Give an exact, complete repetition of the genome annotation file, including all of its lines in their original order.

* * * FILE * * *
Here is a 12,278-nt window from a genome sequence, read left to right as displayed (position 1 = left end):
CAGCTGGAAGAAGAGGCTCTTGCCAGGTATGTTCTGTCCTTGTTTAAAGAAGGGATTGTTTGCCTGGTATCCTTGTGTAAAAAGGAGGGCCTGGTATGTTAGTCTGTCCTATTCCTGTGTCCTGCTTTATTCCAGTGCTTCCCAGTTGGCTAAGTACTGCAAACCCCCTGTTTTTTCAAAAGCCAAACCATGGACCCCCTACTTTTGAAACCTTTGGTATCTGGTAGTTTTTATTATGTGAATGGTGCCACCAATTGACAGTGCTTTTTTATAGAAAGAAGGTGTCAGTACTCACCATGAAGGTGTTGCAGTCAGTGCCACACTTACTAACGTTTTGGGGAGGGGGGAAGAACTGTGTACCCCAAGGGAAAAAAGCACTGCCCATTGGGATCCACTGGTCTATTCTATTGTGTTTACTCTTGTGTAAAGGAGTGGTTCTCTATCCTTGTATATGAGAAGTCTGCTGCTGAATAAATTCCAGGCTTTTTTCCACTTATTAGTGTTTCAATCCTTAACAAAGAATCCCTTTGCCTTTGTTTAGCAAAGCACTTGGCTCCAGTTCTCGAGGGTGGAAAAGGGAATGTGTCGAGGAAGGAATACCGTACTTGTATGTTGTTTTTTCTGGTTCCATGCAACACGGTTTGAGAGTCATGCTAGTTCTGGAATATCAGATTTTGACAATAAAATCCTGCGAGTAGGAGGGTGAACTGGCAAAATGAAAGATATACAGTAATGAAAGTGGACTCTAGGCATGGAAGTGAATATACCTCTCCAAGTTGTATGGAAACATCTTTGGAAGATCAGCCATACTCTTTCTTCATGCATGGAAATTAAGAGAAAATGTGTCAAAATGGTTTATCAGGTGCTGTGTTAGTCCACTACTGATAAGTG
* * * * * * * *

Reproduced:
Here is a 12,278-nt window from a genome sequence, read left to right as displayed (position 1 = left end):
CAGCTGGAAGAAGAGGCTCTTGCCAGGTATGTTCTGTCCTTGTTTAAAGAAGGGATTGTTTGCCTGGTATCCTTGTGTAAAAAGGAGGGCCTGGTATGTTAGTCTGTCCTATTCCTGTGTCCTGCTTTATTCCAGTGCTTCCCAGTTGGCTAAGTACTGCAAACCCCCTGTTTTTTCAAAAGCCAAACCATGGACCCCCTACTTTTGAAACCTTTGGTATCTGGTAGTTTTTATTATGTGAATGGTGCCACCAATTGACAGTGCTTTTTTATAGAAAGAAGGTGTCAGTACTCACCATGAAGGTGTTGCAGTCAGTGCCACACTTACTAACGTTTTGGGGAGGGGGGAAGAACTGTGTACCCCAAGGGAAAAAAGCACTGCCCATTGGGATCCACTGGTCTATTCTATTGTGTTTACTCTTGTGTAAAGGAGTGGTTCTCTATCCTTGTATATGAGAAGTCTGCTGCTGAATAAATTCCAGGCTTTTTTCCACTTATTAGTGTTTCAATCCTTAACAAAGAATCCCTTTGCCTTTGTTTAGCAAAGCACTTGGCTCCAGTTCTCGAGGGTGGAAAAGGGAATGTGTCGAGGAAGGAATACCGTACTTGTATGTTGTTTTTTCTGGTTCCATGCAACACGGTTTGAGAGTCATGCTAGTTCTGGAATATCAGATTTTGACAATAAAATCCTGCGAGTAGGAGGGTGAACTGGCAAAATGAAAGATATACAGTAATGAAAGTGGACTCTAGGCATGGAAGTGAATATACCTCTCCAAGTTGTATGGAAACATCTTTGGAAGATCAGCCATACTCTTTCTTCATGCATGGAAATTAAGAGAAAATGTGTCAAAATGGTTTATCAGGTGCTGTGTTAGTCCACTACTGATAAGTG